Chapter9.gif (961 bytes) Wargames at War

Military Wargames, Models and Simulations

The US military maintains an inventory of nearly 600 different wargames, simulations and models. Some of these are quite arcane, especially those dealing with various aspects of electronic warfare. A lot of them are over thirty years old, including ATLAS, one of the oldest and ill conceived models ever put to use. Wargames are a minority among this 600, with most being models, plus a lesser number of simulations. Most of these items are used for examining very narrow issues. Typically, these are models developed to support some engineering need. There is a tremendous need for models of this type, as any competent engineer will want to model a new system thoroughly before handing it over to the troops. Similar models are also used as training devices for the troops using the new weapons systems. Unfortunately, this plethora of engineering type models has, quite naturally, heavily influenced the design of simulations and wargames within the military. This is only natural. With so many models in use, it's hard to avoid using models as your prototype for developing simulations and wargames,

These 600 items were largely created by civilian contractors (the "beltway bandits") who draw their staff from academia and retired military personnel, the rest are created by active duty troops or civil servants. In the last ten years, about five percent of all military officers have received some OR or wargames training, and increasingly these military gamers are creating the militarys wargames without assistance from the beltway bandits.

Operations Research and wargamers (they tend to be clumped together) have their own organizations within the military, led by an Assistant Secretary of Defense for Systems Analysis. Each of the services has one large, and several smaller organizations devoted largely to OR and wargames work. The Mational Defense University (for all services, in Washington) and each of the services War Colleges have active wargaming operations.

The army has the CAA (Concepts Analysis Agency, in the DC area), which provides wargame analysis to supports new doctrine, weapons and tactics as well as justification for budget requests. The army also has its TRADOC (Training and Doctrine Command) headquarters in Ft Monroe, Virginia, where a lot of systems analysis is done. The air force has a Studies and Analysis operation in air force headquarters at the Pentagon, providing the same services as CAA, but with less emphasis on wargaming. The navy has its Center for Naval Analysis in the DC area which, like the air force, does more analysis than wargaming.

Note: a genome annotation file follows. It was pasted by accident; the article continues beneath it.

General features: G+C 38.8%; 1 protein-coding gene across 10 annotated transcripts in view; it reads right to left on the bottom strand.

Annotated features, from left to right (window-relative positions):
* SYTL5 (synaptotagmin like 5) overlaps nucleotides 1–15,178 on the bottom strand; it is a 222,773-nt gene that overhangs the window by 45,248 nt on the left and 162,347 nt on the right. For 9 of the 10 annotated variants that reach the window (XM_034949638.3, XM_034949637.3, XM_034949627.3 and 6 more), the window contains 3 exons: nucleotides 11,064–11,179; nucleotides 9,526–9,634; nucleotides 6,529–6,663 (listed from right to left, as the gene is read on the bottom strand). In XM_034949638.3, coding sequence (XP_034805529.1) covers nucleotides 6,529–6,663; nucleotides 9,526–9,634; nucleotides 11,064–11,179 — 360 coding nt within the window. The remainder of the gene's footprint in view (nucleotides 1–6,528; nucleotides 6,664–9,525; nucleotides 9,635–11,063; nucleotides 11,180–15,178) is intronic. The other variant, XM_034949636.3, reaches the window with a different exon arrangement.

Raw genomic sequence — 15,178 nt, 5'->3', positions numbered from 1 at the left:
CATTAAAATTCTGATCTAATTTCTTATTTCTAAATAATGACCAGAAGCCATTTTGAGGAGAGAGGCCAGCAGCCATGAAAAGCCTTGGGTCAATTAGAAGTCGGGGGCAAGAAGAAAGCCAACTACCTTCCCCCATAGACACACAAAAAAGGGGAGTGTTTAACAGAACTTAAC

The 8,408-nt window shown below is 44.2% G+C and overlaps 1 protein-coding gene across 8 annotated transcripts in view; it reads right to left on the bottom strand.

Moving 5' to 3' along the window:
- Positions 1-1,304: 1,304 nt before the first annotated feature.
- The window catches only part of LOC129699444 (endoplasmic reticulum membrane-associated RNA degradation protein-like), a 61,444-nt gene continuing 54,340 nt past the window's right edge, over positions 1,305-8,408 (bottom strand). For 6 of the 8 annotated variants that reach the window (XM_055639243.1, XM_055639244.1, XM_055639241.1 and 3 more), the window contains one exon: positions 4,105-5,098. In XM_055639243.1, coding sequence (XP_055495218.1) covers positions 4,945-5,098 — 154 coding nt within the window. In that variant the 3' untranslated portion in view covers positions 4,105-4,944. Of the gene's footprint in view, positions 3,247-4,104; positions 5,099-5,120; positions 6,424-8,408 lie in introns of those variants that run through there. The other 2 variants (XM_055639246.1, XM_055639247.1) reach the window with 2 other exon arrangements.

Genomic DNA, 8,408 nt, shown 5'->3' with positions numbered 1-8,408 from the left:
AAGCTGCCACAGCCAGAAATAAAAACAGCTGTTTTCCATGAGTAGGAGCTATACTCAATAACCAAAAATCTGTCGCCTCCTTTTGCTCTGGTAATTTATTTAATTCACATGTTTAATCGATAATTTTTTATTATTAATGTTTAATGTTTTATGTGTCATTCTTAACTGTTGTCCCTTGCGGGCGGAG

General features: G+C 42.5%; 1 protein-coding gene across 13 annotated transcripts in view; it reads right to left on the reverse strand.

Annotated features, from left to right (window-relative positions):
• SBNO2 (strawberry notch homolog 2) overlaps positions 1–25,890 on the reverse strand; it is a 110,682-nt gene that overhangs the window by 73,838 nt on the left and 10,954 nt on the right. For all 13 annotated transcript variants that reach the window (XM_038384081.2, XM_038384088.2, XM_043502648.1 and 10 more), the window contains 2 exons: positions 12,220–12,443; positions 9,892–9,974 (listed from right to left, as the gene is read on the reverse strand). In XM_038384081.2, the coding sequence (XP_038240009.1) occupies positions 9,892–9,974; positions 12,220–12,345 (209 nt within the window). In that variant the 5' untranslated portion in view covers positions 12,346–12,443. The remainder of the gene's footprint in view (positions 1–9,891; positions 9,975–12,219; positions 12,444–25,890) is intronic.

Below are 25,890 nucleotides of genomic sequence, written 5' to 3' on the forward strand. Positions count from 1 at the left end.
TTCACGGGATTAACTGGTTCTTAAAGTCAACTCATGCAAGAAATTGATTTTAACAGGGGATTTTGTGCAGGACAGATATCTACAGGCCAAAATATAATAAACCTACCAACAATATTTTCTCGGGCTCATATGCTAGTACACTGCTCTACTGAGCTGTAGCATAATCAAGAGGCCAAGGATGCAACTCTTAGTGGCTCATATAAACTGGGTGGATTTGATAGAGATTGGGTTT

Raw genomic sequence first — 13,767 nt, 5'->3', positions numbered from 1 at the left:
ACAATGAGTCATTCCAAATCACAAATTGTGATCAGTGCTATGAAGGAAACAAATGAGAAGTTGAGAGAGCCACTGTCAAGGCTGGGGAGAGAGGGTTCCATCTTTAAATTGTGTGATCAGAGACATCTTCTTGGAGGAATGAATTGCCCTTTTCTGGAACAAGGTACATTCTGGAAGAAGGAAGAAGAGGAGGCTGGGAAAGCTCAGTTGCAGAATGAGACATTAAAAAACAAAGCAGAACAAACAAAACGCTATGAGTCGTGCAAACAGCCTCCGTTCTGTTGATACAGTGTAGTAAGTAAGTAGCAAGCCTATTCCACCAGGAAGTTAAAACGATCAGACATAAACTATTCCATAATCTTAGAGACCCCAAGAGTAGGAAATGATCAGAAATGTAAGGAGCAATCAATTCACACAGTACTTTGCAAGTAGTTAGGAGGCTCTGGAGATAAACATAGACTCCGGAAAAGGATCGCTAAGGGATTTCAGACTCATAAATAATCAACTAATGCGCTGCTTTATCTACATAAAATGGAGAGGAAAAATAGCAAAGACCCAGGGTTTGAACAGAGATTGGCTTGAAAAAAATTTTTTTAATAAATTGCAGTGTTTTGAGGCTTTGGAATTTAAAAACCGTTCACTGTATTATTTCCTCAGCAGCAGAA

Most of the wargaming is done outside Washington. The army has a major wargaming operation at Ft Leavenworth, as well as several TRADOC Analysis Centers (TRAC). White Sands, New Mexico (where missiles are developed) is another analysis center. The bulk of the detailed analysis (and a lot of the gaming) is done at the branch schools (Armor, Infantry, Artillery, etc.) Ft Lee, Virginia (the logistics school) is where the army does most of its OR training and some wargaming. Weapons effects data is obtained from the Aberdeen (Maryland) Ballistic research Lab and other facilities at Aberdeen. Note that much of the data coming out of Aberdeen over the years was later found to be inaccurate, either because the information request was not understood or the wrong data was sent and the inaccuracy was never discovered until much later (if at all).

The navy does most of its wargaming at its Newport News (Rhode Island) war college. The Navy operation is the oldest, largest and arguably the most effective in the world. The Naval Post Graduate School (Monteray, California) is the Department of Defense center for degree study of OR.

The air force has a relatively new wargaming center at their war college in Mississippi.

The Joint Chiefs of Staff Group (at the Pentagon) does analysis for budget requirements and planning, as well as some wargaming.

Washington, DC based contractors tend to supply the bulk of games and simulators used. Because there are so many experienced wargamers in uniform, wargaming projects have been popping up all over the place. Many, if not most, of these games do not get entered into the official inventory of nearly 600 Department of Defense wargames, models and simulations.

In practice, only a few dozen of the 600 official wargames are widely used. Through the 1980s, a flood of new wargames came into official use, largely inspired by the commercial wargames available in stores and a recognition of a need for new wargames that performed better than the old ones.


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